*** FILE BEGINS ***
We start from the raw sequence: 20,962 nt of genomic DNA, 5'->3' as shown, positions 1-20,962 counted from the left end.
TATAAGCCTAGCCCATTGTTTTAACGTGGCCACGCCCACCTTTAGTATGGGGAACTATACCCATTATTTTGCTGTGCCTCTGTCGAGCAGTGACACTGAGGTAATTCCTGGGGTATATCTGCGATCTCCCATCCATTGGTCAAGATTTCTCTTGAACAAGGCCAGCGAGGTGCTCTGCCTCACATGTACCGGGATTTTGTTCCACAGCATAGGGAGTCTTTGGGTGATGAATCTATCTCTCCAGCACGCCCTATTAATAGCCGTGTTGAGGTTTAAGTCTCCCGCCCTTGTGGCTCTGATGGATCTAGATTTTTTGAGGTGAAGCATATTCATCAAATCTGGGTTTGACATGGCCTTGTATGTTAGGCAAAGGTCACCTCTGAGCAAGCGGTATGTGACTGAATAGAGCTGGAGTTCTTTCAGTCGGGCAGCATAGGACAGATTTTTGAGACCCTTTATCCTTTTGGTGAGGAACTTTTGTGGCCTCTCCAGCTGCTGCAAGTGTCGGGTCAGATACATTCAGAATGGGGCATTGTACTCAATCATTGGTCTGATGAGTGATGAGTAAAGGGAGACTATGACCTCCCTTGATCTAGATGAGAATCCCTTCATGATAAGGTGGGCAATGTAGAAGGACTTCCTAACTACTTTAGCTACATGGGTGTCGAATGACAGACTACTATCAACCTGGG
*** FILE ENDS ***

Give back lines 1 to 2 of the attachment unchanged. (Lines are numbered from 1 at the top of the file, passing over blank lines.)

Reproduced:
We start from the raw sequence: 20,962 nt of genomic DNA, 5'->3' as shown, positions 1-20,962 counted from the left end.
TATAAGCCTAGCCCATTGTTTTAACGTGGCCACGCCCACCTTTAGTATGGGGAACTATACCCATTATTTTGCTGTGCCTCTGTCGAGCAGTGACACTGAGGTAATTCCTGGGGTATATCTGCGATCTCCCATCCATTGGTCAAGATTTCTCTTGAACAAGGCCAGCGAGGTGCTCTGCCTCACATGTACCGGGATTTTGTTCCACAGCATAGGGAGTCTTTGGGTGATGAATCTATCTCTCCAGCACGCCCTATTAATAGCCGTGTTGAGGTTTAAGTCTCCCGCCCTTGTGGCTCTGATGGATCTAGATTTTTTGAGGTGAAGCATATTCATCAAATCTGGGTTTGACATGGCCTTGTATGTTAGGCAAAGGTCACCTCTGAGCAAGCGGTATGTGACTGAATAGAGCTGGAGTTCTTTCAGTCGGGCAGCATAGGACAGATTTTTGAGACCCTTTATCCTTTTGGTGAGGAACTTTTGTGGCCTCTCCAGCTGCTGCAAGTGTCGGGTCAGATACATTCAGAATGGGGCATTGTACTCAATCATTGGTCTGATGAGTGATGAGTAAAGGGAGACTATGACCTCCCTTGATCTAGATGAGAATCCCTTCATGATAAGGTGGGCAATGTAGAAGGACTTCCTAACTACTTTAGCTACATGGGTGTCGAATGACAGACTACTATCAACCTGGG